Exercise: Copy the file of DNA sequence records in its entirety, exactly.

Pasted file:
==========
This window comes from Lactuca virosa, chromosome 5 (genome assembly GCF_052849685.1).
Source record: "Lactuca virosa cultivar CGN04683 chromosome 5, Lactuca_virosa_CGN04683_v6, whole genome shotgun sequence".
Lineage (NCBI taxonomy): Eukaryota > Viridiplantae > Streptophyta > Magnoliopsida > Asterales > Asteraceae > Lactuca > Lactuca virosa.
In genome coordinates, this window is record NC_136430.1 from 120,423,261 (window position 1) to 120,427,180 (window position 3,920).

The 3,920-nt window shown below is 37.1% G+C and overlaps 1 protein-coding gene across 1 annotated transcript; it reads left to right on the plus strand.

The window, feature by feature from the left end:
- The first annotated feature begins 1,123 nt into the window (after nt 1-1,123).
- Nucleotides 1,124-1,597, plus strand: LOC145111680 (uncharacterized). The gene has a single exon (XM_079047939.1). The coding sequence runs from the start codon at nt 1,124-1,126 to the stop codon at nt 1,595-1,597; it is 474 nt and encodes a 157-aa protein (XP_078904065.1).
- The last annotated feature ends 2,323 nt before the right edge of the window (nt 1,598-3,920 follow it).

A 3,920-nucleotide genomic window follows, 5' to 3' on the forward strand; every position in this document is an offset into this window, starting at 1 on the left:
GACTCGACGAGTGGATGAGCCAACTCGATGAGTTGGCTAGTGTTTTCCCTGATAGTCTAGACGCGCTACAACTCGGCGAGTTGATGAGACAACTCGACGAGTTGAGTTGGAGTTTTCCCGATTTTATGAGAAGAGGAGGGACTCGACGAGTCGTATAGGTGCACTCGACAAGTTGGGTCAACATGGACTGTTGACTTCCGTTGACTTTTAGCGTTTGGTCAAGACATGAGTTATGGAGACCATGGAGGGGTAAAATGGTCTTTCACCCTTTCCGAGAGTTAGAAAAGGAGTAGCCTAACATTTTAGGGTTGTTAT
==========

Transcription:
This window comes from Lactuca virosa, chromosome 5 (genome assembly GCF_052849685.1).
Source record: "Lactuca virosa cultivar CGN04683 chromosome 5, Lactuca_virosa_CGN04683_v6, whole genome shotgun sequence".
Lineage (NCBI taxonomy): Eukaryota > Viridiplantae > Streptophyta > Magnoliopsida > Asterales > Asteraceae > Lactuca > Lactuca virosa.
In genome coordinates, this window is record NC_136430.1 from 120,423,261 (window position 1) to 120,427,180 (window position 3,920).

The 3,920-nt window shown below is 37.1% G+C and overlaps 1 protein-coding gene across 1 annotated transcript; it reads left to right on the plus strand.

The window, feature by feature from the left end:
- The first annotated feature begins 1,123 nt into the window (after nt 1-1,123).
- Nucleotides 1,124-1,597, plus strand: LOC145111680 (uncharacterized). The gene has a single exon (XM_079047939.1). The coding sequence runs from the start codon at nt 1,124-1,126 to the stop codon at nt 1,595-1,597; it is 474 nt and encodes a 157-aa protein (XP_078904065.1).
- The last annotated feature ends 2,323 nt before the right edge of the window (nt 1,598-3,920 follow it).

A 3,920-nucleotide genomic window follows, 5' to 3' on the forward strand; every position in this document is an offset into this window, starting at 1 on the left:
GACTCGACGAGTGGATGAGCCAACTCGATGAGTTGGCTAGTGTTTTCCCTGATAGTCTAGACGCGCTACAACTCGGCGAGTTGATGAGACAACTCGACGAGTTGAGTTGGAGTTTTCCCGATTTTATGAGAAGAGGAGGGACTCGACGAGTCGTATAGGTGCACTCGACAAGTTGGGTCAACATGGACTGTTGACTTCCGTTGACTTTTAGCGTTTGGTCAAGACATGAGTTATGGAGACCATGGAGGGGTAAAATGGTCTTTCACCCTTTCCGAGAGTTAGAAAAGGAGTAGCCTAACATTTTAGGGTTGTTAT